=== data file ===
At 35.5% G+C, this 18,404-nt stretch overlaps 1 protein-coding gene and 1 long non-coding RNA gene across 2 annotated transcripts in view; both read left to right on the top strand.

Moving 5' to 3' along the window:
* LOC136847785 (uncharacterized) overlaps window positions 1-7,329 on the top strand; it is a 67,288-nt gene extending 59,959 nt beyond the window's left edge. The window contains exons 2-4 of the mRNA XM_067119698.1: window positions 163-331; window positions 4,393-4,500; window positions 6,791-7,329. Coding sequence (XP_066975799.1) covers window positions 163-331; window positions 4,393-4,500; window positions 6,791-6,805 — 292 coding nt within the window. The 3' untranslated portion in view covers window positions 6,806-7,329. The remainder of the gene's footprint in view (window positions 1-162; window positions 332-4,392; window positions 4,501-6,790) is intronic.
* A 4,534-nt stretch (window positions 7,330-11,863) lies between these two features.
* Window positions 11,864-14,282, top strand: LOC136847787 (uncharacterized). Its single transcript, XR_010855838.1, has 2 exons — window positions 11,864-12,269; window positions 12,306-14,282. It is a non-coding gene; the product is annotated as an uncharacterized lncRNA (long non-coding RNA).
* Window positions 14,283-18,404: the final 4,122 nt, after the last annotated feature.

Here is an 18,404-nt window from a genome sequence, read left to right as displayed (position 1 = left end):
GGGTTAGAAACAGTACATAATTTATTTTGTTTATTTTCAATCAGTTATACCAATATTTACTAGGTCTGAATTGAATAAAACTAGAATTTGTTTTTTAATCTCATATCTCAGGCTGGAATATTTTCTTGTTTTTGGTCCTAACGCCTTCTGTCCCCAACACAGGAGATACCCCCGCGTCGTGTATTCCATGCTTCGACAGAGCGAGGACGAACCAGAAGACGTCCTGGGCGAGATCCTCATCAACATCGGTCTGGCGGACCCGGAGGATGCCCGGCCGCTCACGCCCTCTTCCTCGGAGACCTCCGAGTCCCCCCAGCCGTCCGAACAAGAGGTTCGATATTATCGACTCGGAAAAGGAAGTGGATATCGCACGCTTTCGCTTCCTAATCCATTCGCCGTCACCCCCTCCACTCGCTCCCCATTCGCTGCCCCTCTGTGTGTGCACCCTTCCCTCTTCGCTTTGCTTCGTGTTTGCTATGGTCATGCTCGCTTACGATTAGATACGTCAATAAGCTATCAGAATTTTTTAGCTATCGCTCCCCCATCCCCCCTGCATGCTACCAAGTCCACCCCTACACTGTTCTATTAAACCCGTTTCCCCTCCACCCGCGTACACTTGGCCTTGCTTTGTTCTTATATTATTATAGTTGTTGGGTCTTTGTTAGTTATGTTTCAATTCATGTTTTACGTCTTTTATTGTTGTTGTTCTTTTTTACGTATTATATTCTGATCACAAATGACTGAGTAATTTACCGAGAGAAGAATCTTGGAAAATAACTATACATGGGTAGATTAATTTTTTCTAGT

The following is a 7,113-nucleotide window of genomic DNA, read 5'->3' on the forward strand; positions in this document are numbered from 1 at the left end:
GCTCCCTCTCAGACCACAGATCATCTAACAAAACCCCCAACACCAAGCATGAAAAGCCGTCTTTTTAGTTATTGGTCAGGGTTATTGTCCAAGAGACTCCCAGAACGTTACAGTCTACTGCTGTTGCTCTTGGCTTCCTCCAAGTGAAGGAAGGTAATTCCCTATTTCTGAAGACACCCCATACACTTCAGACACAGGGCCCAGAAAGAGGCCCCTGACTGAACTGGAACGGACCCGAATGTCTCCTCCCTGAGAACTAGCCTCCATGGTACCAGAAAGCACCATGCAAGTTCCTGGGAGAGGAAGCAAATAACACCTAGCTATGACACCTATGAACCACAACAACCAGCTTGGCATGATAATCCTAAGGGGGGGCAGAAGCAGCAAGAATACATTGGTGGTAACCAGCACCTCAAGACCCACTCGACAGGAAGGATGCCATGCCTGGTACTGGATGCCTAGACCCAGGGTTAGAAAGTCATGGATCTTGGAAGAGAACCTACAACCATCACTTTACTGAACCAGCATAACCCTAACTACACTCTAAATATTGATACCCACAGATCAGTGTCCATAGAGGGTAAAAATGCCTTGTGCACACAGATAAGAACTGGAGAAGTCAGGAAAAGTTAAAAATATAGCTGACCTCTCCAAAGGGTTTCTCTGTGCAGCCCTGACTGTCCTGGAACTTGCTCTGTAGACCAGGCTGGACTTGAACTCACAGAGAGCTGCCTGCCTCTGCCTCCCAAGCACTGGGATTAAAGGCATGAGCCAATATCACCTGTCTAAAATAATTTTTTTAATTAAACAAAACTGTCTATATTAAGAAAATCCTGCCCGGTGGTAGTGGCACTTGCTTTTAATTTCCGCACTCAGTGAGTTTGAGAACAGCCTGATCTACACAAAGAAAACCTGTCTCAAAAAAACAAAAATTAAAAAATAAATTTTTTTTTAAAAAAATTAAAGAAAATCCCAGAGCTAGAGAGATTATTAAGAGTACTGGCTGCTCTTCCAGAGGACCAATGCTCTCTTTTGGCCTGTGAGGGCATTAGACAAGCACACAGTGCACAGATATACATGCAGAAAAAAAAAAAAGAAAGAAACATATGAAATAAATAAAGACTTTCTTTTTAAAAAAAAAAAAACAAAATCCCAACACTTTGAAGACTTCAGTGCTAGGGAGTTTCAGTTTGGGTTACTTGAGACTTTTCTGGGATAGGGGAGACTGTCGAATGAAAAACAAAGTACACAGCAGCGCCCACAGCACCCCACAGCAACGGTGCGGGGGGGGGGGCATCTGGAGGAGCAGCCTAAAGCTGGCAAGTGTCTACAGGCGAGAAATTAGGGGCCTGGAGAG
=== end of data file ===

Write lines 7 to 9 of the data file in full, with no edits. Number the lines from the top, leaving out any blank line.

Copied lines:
Here is an 18,404-nt window from a genome sequence, read left to right as displayed (position 1 = left end):
GGGTTAGAAACAGTACATAATTTATTTTGTTTATTTTCAATCAGTTATACCAATATTTACTAGGTCTGAATTGAATAAAACTAGAATTTGTTTTTTAATCTCATATCTCAGGCTGGAATATTTTCTTGTTTTTGGTCCTAACGCCTTCTGTCCCCAACACAGGAGATACCCCCGCGTCGTGTATTCCATGCTTCGACAGAGCGAGGACGAACCAGAAGACGTCCTGGGCGAGATCCTCATCAACATCGGTCTGGCGGACCCGGAGGATGCCCGGCCGCTCACGCCCTCTTCCTCGGAGACCTCCGAGTCCCCCCAGCCGTCCGAACAAGAGGTTCGATATTATCGACTCGGAAAAGGAAGTGGATATCGCACGCTTTCGCTTCCTAATCCATTCGCCGTCACCCCCTCCACTCGCTCCCCATTCGCTGCCCCTCTGTGTGTGCACCCTTCCCTCTTCGCTTTGCTTCGTGTTTGCTATGGTCATGCTCGCTTACGATTAGATACGTCAATAAGCTATCAGAATTTTTTAGCTATCGCTCCCCCATCCCCCCTGCATGCTACCAAGTCCACCCCTACACTGTTCTATTAAACCCGTTTCCCCTCCACCCGCGTACACTTGGCCTTGCTTTGTTCTTATATTATTATAGTTGTTGGGTCTTTGTTAGTTATGTTTCAATTCATGTTTTACGTCTTTTATTGTTGTTGTTCTTTTTTACGTATTATATTCTGATCACAAATGACTGAGTAATTTACCGAGAGAAGAATCTTGGAAAATAACTATACATGGGTAGATTAATTTTTTCTAGT

The following is a 7,113-nucleotide window of genomic DNA, read 5'->3' on the forward strand; positions in this document are numbered from 1 at the left end: